Tuesday, 20 April 2010

To have, and have not

Late one night last year, there was a fight between Troy and Travis Smith which spilled out onto the street, and ended up on top of the bonnet of their mother's car. Travis Smith saw us looking out at them and ran in front of our house, sticking his fingers up and yelling FUCK OFF, FUCK FUCK FUCK over and over again. We shut the curtains and tried to pretend he wasn't outside, although he began to bang on our wall to attract our attention. After a while of this I looked out and saw he was sitting on the wall, reaching into our tiny front garden and pulling out the few flowers which were growing. 'Can you please leave my flowers alone, ' I asked. He looked at me perfectly calmly. 'They're not your flowers, ' he replied, 'They're the government's.'

I looked at him. He was quite serious. He knew somehow that his family's lifestyle - income, housing, everything - was entirely provided by some sort of remote, abstract authority, and that was how he imagined it was for everyone. 'Er, no, ' I told him, 'Actually, I grew those flowers myself ...' He looked at me blankly. I stared back at him over a gulf much wider than the metre and a bit of concrete between me and the wall.

You know, I have to admit that, despite the horror of living next door to the Smiths and their associates, there is a very funny side to all of this. And if it was happening to someone else I would be the first person to laugh.

Look at Mrs Angry, sitting primly on the sofa watching Newsnight, tutting because she is having trouble hearing Jeremy Paxman grill some weasel worded politician mouthing off about the breakdown of society, while inches away, on the other side, an enraged, tattooed, toothless Tracey Smith is threatening her son with another 'whack' and screaming obscenities at him.

A lot of the time, these days, I seem to be stomping about in an advanced state of bourgeois outrage, like Audrey from the Good Life finding herself knee deep in Tom and Barbara's pigshit, or God help me, on full time net curtain twitching alert rather like, as my impertinent son once dared to suggest, Hyacinth Bucket, condemned to eternal damnation in a never ending episode of the Jeremy Kyle Show. And, let's be honest, it is funny.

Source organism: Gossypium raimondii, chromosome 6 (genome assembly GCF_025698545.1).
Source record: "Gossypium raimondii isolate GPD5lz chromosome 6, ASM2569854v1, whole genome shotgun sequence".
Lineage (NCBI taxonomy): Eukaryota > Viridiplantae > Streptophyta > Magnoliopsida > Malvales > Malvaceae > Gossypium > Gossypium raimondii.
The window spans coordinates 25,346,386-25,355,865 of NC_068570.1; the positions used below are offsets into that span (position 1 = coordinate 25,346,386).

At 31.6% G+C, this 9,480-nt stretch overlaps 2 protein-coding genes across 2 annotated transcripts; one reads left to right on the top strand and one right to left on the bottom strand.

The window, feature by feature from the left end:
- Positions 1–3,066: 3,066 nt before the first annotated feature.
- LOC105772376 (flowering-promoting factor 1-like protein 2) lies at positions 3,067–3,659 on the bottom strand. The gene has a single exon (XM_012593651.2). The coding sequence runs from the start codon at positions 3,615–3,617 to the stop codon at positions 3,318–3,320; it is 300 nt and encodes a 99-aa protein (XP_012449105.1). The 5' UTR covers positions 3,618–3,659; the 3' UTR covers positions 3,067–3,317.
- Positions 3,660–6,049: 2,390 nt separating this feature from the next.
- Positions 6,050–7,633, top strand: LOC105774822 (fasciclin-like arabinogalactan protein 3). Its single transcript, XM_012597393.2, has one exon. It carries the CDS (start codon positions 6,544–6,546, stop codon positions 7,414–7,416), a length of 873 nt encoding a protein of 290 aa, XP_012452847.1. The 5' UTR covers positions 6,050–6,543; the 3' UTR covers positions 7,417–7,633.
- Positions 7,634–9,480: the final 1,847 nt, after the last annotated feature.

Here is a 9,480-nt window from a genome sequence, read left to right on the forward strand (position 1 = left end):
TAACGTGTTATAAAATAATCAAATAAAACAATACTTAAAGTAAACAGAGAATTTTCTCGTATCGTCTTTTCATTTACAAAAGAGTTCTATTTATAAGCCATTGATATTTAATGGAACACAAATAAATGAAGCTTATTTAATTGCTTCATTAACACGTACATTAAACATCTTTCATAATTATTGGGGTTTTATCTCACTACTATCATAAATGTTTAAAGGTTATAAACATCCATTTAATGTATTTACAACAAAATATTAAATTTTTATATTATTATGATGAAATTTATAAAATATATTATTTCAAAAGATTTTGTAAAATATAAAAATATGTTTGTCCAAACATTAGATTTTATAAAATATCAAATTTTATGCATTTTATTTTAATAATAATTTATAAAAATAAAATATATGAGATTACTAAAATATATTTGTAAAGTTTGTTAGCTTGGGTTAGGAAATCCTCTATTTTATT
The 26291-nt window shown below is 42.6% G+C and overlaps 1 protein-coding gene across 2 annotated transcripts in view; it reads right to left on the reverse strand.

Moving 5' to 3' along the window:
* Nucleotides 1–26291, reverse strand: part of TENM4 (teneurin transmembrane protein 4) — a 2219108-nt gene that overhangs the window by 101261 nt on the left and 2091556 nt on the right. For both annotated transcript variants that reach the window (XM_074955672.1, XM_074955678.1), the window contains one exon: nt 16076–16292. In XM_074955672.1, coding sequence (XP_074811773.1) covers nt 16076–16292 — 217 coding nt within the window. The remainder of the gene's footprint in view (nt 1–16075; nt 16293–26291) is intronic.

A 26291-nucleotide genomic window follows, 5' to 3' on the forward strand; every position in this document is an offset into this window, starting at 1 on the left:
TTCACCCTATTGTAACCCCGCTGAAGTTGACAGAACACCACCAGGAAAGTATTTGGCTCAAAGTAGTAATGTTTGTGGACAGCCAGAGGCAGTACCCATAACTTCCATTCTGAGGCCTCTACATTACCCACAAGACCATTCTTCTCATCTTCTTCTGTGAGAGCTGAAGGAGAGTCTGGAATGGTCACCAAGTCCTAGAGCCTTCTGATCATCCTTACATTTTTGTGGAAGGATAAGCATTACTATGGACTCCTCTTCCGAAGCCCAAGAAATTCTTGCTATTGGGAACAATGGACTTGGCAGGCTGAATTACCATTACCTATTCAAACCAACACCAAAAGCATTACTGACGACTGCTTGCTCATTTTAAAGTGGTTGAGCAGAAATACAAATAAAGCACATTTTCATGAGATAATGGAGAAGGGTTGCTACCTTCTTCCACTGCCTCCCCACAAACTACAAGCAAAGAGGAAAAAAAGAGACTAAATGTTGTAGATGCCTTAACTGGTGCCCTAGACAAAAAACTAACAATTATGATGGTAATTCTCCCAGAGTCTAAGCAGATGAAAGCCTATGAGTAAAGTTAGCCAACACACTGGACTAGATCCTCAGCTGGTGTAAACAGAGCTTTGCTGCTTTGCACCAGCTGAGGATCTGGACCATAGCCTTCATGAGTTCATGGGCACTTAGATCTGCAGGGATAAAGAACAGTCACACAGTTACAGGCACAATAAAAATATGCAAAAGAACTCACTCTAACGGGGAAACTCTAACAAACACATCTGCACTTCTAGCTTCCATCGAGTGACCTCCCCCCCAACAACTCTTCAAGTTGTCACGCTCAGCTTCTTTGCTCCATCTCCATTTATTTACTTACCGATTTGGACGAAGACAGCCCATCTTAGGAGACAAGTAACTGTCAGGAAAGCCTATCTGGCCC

This same son, it should be noted, used to hold political views that were somewhat to the left of Robespierre, and in fact at one time, when he was younger, seriously proposed to me that the entire Royal family should be publicly executed in Trafalgar Square, for the good of the country. An idea for Boris and the fourth plinth, I suppose. Since living next door to the Smiths, however, he has moved almost full circle and become an expert ranter on the subject of benefit scroungers and yob mentality.

One day, after one of these outbursts, to save him from a lifetime of shame as a Daily Mail reader, I sat and lectured him on the necessity of the Welfare State. I reminded him about my mother, who grew up in a world of abject poverty, despite her father's backbreaking working life of forty years down a coal mine, with never a day's sick pay, or compensation for one of the three serious injuries he had. In the 1930s, my mother's young brother and sister died within days of each other from diptheria, in an epidemic that swept through the slum terraced back streets where they lived. There was no affordable medical treatment for them, no 'hand outs', no benefits, no unemployment money: you worked, or you starved. Sometimes you worked and you nearly starved anyway. I pointed out how the Welfare system was created to prevent such social injustice. He wasn't entirely convinced, though, perhaps because he could sense the lack of conviction creeping into my wet liberal arguments.

And anyway, how do you explain the journey from the terrible poverty of those days to the present day, benefit dependent culture of the Smiths? They are not poor, in the sense of my mother's family: they have a home provided for them, and financial support, they are given access to decent schools, they have tvs, games consoles, alcohol, recreational drugs and holidays, and there is no question as to whether or not they should be entitled to this level of 'support'. Perhaps it is a mark of a civilised society that we do not question their entitlement. If the Smiths had not made our lives hell this last year and more, I probably would have thought so, anyway. But now I just think they have taken the Welfare State by the neck and screwed it, and us, for everything they can get.